Yikes, fear cannot lead to brilliance:-) – but mental adrenalines can:-)

    What you build so well here relates to overriding the brain’s default for ruts. See http://www.brainleadersandlearners.com/basal-ganglia/override-your-brains-default-for-ruts/

    You are one thinker! Thanks for helping us to think along new lines too!

  12. Andrew says:

    Dr. Weber,

    Thank you kindly for this very informative post.

    Personally, fear has been one of my biggest barriers to the achievement of my goals and dreams so far in my life.

    Too many times, I have let fear prevent me from stepping out.

    I intend to put some (or all) of your professional recommendations into action. In your sixth point, you mentioned skiing – I am planning a skiing trip in two weeks time for only the second time in my life. The mere thought of such an activity scares the living daylights out of me – hopefully, I’ll survive!

    Andrews last blog post..My best blog post of 2008

  13. eweber says:

    Andrew you build a great case for creating confidence – and we all need to build this kind of inner courage a day at a time and in places we lack it personally. Great idea to ski – yet I have one brain based suggestion! Build it a step at a time — so your kind can create spaces for the new fuels – and you will not act beyond the skills you are building. In the vernacular — have a wonderfully wild adventure — while staying safe and growing dendrite brain cells for an even wilder one on the hills to follow! Thanks for the inspiration for all of us to take a new and delightful risk in the area of our fears! Enjoy the slopes!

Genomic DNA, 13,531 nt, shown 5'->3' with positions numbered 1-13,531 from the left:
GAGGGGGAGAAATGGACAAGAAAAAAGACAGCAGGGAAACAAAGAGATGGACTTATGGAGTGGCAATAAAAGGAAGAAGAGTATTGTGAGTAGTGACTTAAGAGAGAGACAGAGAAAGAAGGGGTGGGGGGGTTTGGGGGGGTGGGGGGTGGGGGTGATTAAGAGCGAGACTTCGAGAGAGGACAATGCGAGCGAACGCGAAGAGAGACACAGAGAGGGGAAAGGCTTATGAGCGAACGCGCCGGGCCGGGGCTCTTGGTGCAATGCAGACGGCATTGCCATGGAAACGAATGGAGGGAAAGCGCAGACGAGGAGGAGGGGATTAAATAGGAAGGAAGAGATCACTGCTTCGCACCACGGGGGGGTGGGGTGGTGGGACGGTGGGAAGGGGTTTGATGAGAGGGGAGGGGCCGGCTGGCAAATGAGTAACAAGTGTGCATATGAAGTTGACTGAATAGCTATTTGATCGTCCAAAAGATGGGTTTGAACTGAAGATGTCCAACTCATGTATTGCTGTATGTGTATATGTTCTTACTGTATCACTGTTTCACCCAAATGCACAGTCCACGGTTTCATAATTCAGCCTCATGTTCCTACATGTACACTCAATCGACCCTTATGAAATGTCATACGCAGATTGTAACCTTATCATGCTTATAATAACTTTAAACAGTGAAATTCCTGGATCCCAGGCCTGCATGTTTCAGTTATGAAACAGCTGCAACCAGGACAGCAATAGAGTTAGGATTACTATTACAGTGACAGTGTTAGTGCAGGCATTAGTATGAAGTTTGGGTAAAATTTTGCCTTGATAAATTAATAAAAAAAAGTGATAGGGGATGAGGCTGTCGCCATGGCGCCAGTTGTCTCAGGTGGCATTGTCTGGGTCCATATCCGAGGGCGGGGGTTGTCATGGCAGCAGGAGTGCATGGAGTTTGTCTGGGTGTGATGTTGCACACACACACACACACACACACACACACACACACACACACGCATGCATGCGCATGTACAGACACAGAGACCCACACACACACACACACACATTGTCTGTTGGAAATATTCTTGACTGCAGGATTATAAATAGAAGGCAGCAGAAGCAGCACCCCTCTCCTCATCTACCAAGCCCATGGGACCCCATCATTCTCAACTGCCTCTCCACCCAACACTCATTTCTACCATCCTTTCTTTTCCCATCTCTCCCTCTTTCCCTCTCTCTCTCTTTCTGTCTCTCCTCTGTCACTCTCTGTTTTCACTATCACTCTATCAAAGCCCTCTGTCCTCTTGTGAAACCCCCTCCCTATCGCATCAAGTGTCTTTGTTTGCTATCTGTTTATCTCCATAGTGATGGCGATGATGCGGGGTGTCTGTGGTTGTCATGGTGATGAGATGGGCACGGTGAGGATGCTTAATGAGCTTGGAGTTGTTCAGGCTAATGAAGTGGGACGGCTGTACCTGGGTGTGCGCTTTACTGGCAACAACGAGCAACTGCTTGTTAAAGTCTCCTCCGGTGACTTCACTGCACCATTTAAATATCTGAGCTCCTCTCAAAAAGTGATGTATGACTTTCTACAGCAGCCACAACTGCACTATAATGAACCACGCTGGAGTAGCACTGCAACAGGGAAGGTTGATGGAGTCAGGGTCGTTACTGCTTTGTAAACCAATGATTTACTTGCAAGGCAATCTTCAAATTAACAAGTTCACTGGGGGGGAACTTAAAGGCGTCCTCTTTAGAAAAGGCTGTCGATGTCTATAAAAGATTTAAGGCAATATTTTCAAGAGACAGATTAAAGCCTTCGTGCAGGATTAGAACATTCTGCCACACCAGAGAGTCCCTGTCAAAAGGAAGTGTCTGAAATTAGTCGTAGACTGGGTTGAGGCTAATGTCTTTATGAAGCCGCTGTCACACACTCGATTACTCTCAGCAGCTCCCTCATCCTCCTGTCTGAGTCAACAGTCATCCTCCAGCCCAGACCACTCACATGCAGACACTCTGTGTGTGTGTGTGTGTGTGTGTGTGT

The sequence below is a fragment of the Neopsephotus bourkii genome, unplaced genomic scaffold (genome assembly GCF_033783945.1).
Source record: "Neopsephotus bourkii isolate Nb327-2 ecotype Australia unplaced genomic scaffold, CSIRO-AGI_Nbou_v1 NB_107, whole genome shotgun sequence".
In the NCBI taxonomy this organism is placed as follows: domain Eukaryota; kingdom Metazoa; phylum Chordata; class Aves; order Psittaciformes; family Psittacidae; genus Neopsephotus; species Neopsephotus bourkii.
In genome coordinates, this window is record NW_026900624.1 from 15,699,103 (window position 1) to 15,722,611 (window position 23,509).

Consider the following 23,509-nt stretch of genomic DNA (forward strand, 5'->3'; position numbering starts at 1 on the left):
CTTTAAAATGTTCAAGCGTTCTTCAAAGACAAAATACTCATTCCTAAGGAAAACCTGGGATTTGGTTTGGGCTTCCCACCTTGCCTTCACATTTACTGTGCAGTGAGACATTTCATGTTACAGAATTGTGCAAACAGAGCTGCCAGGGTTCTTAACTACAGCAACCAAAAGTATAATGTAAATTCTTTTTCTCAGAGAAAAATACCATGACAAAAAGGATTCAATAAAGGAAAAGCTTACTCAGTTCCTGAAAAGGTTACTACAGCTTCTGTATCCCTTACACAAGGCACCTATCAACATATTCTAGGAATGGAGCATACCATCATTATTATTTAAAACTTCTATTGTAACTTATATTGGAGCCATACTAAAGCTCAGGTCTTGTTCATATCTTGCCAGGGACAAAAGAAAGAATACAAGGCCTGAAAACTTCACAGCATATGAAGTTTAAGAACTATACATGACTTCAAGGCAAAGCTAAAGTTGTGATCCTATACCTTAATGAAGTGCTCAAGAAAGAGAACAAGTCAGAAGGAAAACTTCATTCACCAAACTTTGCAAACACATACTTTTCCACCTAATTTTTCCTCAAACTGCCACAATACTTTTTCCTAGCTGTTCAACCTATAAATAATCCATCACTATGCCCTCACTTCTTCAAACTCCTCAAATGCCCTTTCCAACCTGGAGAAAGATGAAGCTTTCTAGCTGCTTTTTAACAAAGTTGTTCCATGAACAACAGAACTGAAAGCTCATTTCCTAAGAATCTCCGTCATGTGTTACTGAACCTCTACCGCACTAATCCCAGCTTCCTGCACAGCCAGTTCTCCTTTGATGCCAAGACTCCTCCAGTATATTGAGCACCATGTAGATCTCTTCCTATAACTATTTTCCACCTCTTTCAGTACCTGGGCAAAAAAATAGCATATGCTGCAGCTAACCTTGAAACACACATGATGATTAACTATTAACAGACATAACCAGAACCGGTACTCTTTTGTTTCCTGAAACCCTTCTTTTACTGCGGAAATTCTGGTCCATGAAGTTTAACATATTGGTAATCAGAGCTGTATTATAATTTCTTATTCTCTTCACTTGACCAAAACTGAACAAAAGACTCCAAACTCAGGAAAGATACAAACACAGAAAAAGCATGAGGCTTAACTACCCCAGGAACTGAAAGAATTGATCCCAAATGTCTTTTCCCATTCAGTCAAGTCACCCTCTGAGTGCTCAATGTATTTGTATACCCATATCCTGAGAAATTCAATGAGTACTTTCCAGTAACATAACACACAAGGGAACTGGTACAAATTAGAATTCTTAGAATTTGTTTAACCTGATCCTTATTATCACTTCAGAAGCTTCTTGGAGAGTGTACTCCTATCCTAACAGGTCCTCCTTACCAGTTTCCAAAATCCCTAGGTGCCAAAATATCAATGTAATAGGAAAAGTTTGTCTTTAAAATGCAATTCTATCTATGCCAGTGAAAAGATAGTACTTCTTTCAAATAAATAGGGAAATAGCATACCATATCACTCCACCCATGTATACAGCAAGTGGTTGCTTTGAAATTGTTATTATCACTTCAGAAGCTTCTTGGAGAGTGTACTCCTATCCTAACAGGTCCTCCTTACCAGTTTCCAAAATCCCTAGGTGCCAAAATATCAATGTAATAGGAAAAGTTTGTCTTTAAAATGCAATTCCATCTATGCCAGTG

14. Manchild says:

    Hello Dr. Weber,

    Outstanding! Thank you for sharing these insightful, timely words during such an unpredictable season as this. Change is coming and will challenge us all to do something we’ve never done in order to receive something we’ve never had.

    I’ve discovered that most people don’t fear Change itself as much as they fear what follows Change — the unknown. Oh what an exciting year 2009 will be for all who choose to “face their fears and embrace Change.”

    Manchild

  15. eweber says:

    Thanks for stopping by Manchild. You build a great case for embracing and guiding the change that’s coming. I’m especially intriqued by your notion of that fear of the unknown. Would you agree that to get involved in the change, and to ensure it offers benefits to all – would also reduce fear of the outcomes? Thoughts?

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  29. lituc says:

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  30. […] key is in action, says Dr. Ellen Weber, CEO of the MITA International Brain Based Center (and my Twitter […]